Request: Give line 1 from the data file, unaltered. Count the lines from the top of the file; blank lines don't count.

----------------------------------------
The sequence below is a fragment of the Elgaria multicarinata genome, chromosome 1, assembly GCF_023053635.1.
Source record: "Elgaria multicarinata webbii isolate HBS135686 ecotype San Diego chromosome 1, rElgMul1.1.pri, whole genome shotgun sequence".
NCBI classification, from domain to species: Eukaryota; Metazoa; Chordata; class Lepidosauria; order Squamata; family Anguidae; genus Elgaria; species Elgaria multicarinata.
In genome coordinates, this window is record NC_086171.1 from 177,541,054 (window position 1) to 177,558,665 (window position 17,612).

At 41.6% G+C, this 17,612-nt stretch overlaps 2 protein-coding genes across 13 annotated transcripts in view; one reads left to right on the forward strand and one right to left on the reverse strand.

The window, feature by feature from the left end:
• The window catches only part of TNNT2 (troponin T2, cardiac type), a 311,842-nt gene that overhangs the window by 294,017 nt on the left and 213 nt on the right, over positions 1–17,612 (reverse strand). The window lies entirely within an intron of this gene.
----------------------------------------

The sequence below is a fragment of the Elgaria multicarinata genome, chromosome 1, assembly GCF_023053635.1.